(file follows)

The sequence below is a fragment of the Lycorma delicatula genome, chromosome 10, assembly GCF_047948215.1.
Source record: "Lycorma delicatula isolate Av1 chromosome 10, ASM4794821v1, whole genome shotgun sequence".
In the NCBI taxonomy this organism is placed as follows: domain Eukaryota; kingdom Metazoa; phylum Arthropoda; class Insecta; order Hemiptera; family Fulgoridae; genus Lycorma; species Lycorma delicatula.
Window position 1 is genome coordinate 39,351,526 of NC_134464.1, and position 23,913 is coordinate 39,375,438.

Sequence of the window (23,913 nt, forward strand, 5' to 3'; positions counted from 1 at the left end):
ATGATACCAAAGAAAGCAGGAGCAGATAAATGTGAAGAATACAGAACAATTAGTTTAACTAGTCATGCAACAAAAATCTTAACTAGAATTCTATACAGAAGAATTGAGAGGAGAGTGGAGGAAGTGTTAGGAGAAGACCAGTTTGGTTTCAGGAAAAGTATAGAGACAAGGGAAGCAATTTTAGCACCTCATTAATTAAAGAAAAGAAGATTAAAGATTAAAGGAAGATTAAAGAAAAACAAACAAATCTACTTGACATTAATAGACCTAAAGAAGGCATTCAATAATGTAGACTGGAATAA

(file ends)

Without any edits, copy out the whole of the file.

The sequence below is a fragment of the Lycorma delicatula genome, chromosome 10, assembly GCF_047948215.1.
Source record: "Lycorma delicatula isolate Av1 chromosome 10, ASM4794821v1, whole genome shotgun sequence".
In the NCBI taxonomy this organism is placed as follows: domain Eukaryota; kingdom Metazoa; phylum Arthropoda; class Insecta; order Hemiptera; family Fulgoridae; genus Lycorma; species Lycorma delicatula.
Window position 1 is genome coordinate 39,351,526 of NC_134464.1, and position 23,913 is coordinate 39,375,438.

Sequence of the window (23,913 nt, forward strand, 5' to 3'; positions counted from 1 at the left end):
ATGATACCAAAGAAAGCAGGAGCAGATAAATGTGAAGAATACAGAACAATTAGTTTAACTAGTCATGCAACAAAAATCTTAACTAGAATTCTATACAGAAGAATTGAGAGGAGAGTGGAGGAAGTGTTAGGAGAAGACCAGTTTGGTTTCAGGAAAAGTATAGAGACAAGGGAAGCAATTTTAGCACCTCATTAATTAAAGAAAAGAAGATTAAAGATTAAAGGAAGATTAAAGAAAAACAAACAAATCTACTTGACATTAATAGACCTAAAGAAGGCATTCAATAATGTAGACTGGAATAA